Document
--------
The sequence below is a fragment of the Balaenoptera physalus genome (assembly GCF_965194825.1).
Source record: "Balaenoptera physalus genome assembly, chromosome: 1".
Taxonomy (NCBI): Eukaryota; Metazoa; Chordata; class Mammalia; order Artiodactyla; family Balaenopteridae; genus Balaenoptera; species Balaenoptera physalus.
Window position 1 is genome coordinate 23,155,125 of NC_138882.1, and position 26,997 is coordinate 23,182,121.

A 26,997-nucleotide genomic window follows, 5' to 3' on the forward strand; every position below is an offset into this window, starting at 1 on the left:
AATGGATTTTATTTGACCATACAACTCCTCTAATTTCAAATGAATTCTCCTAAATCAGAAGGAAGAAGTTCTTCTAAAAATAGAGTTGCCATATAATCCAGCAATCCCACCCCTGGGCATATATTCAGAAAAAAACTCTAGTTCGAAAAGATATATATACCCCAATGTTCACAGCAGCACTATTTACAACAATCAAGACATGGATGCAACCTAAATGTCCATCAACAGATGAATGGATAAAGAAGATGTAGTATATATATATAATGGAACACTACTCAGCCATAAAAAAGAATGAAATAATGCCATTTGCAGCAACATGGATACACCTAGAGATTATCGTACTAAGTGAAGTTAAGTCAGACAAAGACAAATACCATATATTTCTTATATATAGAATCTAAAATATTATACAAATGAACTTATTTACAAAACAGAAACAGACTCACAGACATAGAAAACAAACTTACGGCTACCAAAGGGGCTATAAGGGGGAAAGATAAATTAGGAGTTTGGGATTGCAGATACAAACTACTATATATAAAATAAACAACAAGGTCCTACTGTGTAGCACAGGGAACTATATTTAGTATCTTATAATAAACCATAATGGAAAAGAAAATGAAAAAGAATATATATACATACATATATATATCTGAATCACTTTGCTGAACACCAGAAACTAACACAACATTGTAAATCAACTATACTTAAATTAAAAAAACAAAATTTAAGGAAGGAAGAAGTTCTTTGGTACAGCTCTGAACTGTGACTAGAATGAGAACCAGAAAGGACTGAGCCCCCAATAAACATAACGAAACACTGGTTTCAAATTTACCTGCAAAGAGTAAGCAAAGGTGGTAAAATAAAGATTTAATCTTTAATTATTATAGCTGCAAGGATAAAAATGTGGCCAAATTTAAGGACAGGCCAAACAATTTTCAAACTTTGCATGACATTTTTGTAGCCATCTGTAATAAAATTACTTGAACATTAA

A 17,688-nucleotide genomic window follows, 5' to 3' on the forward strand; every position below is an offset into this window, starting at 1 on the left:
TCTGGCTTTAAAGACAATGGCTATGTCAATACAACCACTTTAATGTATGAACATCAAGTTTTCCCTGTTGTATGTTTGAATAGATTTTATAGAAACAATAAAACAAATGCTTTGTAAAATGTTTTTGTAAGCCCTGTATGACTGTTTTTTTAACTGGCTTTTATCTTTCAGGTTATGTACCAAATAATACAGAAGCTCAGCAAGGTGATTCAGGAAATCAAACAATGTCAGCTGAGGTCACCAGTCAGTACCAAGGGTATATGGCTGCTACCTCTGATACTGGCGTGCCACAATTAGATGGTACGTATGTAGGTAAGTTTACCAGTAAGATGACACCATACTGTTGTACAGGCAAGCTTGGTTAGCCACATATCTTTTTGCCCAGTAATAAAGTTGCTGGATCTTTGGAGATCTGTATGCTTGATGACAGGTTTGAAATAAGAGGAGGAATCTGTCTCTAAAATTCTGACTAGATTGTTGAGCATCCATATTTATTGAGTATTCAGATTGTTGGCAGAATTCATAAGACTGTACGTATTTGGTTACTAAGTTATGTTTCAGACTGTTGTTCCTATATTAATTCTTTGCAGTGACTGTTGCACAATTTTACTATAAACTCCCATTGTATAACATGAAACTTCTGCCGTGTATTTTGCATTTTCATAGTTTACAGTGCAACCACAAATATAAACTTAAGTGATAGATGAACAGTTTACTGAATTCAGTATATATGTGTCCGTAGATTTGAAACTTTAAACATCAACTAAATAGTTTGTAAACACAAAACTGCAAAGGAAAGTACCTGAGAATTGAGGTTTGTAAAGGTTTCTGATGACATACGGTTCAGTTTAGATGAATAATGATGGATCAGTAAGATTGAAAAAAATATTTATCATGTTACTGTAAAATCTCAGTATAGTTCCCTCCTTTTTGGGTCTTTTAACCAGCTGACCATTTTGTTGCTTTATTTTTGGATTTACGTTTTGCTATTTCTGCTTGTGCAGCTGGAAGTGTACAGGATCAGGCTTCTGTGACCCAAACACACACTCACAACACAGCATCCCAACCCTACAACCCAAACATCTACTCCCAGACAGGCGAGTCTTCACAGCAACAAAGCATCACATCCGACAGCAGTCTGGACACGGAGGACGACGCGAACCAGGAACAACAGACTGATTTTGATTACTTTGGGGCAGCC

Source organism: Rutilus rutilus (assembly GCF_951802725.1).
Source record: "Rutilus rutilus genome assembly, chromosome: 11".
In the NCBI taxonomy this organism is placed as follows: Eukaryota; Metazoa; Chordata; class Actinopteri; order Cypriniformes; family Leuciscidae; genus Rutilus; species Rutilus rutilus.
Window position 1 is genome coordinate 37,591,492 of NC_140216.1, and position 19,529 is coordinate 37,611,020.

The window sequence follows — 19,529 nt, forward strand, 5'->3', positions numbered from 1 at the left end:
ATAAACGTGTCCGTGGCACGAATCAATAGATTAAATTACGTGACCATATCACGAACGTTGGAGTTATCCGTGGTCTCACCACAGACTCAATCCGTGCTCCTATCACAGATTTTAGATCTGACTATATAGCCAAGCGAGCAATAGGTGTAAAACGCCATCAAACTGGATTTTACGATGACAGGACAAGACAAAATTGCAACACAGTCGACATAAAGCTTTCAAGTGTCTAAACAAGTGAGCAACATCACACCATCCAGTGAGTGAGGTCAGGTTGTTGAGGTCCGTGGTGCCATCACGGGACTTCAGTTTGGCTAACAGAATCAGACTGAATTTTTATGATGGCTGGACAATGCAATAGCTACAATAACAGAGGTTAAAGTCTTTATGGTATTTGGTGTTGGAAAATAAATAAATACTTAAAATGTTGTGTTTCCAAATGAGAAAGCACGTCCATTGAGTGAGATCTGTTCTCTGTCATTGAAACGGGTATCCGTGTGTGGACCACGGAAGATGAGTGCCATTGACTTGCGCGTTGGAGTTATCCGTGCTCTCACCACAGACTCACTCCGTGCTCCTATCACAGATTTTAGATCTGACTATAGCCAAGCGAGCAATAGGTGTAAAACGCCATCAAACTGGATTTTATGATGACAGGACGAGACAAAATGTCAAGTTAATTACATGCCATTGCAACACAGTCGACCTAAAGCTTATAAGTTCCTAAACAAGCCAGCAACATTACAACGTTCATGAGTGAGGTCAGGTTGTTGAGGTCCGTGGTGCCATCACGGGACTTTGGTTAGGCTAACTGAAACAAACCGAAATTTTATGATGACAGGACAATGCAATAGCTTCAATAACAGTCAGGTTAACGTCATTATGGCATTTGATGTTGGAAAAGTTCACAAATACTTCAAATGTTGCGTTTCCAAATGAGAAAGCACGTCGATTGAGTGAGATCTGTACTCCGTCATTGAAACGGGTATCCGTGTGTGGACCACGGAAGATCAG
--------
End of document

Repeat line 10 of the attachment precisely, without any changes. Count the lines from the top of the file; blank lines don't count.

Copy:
Source record: "Rutilus rutilus genome assembly, chromosome: 11".